On Wednesday, hundreds of immigrants and advocates plan to gather in Olympia to lay out their priorities for lawmakers. One top issue is called the Washington Dream Act, which state Senator Ed Murray, D-Seattle, introduced today. Under the measure, undocumented college students would become eligible for state financial aid.
Originally published on Mon February 4, 2013 3:46 pm
OLYMPIA, Wash. – Card-holding medical marijuana patients would get protection from arrest under a proposal in the Washington legislature. But some industry insiders say it doesn’t go far enough. That was their message Monday at a state Senate hearing.
By the end of this year, the production and use of recreational marijuana in Washington will be regulated and taxed. That’s because of voter-approved Initiative 502. But medical marijuana – also voter-approved back in 1998 – is largely unregulated.
There's no question that oral health is part of good overall health. But for many low-income people, getting dental care is not always within reach. A state House committee is considering a bill that would create two new kinds of midlevel dental professionals.
Army Secretary John McHugh will be at Joint Base Lewis-McChord on Monday. He’ll be briefing reporters on the results of an Army-wide review of soldier behavioral health evaluations for post-traumatic stress disorder. The comprehensive review was the result of a smaller investigation that began after a forensic psychiatry team at Madigan Army Medical Center in Lakewood was found to have reversed some soldiers' PTSD diagnoses.
Originally published on Thu January 31, 2013 5:32 pm
As Washington moves to legalize marijuana, there are fresh concerns that a parallel market for pot will continue to flourish. It’s not quite a black market. Let’s call it a “grey” market – for medical marijuana. The question now: how will highly taxed and regulated pot compete with largely unregulated medical marijuana?
The hunt for a solution to the 787’s battery woes continues. Investigators are crisscrossing oceans looking for a cause to the battery overheating problems that have grounded the Dreamliner since January 16. Teams of investigators are fanning out and crossing paths.
When Randy Engstrom and Andy Fife start talking about Seattle arts and culture you can almost feel the air around them vibrate. "It’s like a natural resource," enthuses Engstrom. Fife chimes in. "This is a place where nature is abundant and provides so much. Likewise culture."
You get the sense you’re face to face with the contemporary versions of Frederick Weyerhauser or Bill Boeing, adventurers who came West to seek their fortunes more than a century ago. Instead of harvesting trees, though, Fife and Engstrom plan to harness culture to expand Seattle’s economic vibrancy.
A proposed bill in Olympia aims to crack down on employers who shortchange their workers. The measure would create harsher penalties for business that skimp on minimum wage, overtime pay, or just flat out fail to hand over a paycheck.
This type of underpayment is often referred to as “wage theft.” Advocates of the bill, HB 1440, say the victims of wage theft tend to be low-income workers and undocumented immigrants.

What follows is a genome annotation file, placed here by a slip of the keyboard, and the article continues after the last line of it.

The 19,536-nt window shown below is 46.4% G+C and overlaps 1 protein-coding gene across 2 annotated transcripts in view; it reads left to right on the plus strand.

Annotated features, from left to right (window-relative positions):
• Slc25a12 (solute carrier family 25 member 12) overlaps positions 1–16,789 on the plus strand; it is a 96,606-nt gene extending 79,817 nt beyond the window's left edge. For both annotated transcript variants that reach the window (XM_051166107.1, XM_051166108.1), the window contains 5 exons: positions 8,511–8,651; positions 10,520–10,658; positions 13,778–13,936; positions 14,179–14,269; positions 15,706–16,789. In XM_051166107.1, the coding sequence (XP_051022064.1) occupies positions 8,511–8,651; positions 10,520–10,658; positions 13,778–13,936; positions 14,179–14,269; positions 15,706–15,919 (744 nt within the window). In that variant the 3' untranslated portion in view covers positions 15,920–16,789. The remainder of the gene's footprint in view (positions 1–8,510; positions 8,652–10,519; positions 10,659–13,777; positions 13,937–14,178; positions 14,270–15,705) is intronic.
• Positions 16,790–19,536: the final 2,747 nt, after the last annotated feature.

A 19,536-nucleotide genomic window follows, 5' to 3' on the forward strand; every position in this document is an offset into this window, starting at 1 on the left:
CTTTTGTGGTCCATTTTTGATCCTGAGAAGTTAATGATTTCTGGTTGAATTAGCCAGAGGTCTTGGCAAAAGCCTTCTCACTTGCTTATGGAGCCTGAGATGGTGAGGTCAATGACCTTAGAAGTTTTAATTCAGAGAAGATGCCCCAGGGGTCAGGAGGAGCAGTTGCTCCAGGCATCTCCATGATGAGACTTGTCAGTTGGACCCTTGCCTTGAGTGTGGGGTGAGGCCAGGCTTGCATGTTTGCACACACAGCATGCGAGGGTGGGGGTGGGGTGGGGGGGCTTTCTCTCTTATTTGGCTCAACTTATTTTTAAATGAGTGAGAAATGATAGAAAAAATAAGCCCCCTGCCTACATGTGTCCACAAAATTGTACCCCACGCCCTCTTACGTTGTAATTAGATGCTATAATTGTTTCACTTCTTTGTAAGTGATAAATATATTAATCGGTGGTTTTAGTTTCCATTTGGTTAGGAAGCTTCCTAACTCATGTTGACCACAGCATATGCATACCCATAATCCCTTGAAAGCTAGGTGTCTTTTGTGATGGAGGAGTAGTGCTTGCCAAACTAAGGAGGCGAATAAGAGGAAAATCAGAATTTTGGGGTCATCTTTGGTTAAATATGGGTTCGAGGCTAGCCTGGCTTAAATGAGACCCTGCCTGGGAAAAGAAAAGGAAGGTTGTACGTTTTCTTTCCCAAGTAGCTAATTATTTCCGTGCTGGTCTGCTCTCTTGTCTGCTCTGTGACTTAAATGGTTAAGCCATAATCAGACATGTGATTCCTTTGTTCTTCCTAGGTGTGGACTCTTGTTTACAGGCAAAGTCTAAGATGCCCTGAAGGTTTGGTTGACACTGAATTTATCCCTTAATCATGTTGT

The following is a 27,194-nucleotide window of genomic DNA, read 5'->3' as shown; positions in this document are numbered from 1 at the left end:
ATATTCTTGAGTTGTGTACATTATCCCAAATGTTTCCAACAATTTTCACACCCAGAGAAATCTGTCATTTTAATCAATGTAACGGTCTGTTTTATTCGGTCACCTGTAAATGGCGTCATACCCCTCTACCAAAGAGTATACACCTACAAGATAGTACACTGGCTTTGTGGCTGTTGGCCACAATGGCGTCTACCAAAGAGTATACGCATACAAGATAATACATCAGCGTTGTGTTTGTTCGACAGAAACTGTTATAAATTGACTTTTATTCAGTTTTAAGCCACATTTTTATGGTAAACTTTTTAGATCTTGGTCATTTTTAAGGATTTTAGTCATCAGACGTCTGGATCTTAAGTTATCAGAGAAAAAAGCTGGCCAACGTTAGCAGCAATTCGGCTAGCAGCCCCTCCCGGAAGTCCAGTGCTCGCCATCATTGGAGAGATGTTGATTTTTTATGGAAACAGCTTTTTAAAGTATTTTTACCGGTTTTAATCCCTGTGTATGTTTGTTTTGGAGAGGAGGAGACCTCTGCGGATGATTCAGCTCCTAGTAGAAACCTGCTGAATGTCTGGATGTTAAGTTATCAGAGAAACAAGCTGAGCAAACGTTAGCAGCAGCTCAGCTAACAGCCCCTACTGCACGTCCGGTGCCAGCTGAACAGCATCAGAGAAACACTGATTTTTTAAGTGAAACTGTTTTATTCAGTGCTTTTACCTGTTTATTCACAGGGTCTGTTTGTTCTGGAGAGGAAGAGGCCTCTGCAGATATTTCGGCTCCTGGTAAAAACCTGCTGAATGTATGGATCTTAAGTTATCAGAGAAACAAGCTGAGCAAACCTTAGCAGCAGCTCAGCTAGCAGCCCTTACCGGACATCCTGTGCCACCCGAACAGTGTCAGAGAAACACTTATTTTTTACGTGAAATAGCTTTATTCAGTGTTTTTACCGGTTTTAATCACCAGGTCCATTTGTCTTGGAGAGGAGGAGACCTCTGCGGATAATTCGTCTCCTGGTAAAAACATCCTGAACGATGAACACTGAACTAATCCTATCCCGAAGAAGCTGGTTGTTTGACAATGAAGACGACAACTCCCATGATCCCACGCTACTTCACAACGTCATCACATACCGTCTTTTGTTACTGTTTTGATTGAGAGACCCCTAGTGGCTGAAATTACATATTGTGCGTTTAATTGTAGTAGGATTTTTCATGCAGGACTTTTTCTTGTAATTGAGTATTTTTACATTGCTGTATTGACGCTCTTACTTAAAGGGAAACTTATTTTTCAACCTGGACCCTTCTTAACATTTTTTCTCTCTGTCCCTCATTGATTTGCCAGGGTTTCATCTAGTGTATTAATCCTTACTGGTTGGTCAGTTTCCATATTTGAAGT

A new poll suggestions Washington residents are leaning in favor of export terminals in the Longview and Bellingham areas. If built, these facilities could be the destinations for trains like this one hauling coal out of a mine in Wyoming
Washington’s coal export terminal proposals are winning the battle for public opinion, a new survey finds. It shows half the state’s residents supporting coal exports and one-third opposed — but the results are nuanced.
Seattle's Chinatown-International District is home to many commercial establishments. Think about the legions of great Asian restaurants, boutiques, even pet stores. Now meet the ID's first hip-hop dance studio: The Beacon. It's one of the newest participants in Storefronts Seattle, a collaboration between neighborhood businesses, the city and Shunpike, an artist support organization.
The cities of Mukilteo and Edmonds filed an appeal this week to the Federal Aviation Administration's decision to allow commercial flights out of Paine Field in Everett. The appeal is the latest move in a debate that stretches back more than two decades.
Originally published on Thu January 31, 2013 5:51 pm
RICHLAND, Wash. – The state of Washington’s largest public sector embezzlement case ever moves forward Thursday with a guilty plea. A public works employee admits he took the money over more than 20 years in Franklin County in the southeast part of the state.
“Under Washington law, is a consumer entitled to emotional distress damages when a fast-food employee spits in his or her hamburger even though the consumer did not eat the hamburger?” The Washington Supreme Court said Thursday that the answer may be yes.
Originally published on Thu January 31, 2013 7:19 pm
ABERDEEN, Wash. – The Northwest is on the verge of becoming a gateway for crude oil. Three different developers have plans to use docks on Grays Harbor, Washington to transfer crude oil from trains to ships. Other projects are getting off the ground in Tacoma, Vancouver, B.C. and on the lower Columbia River.
There was a huge turnout Wednesday night at an introductory public workshop in Aberdeen, Washington. The response indicates crude-by-rail may be the region’s next big environmental controversy.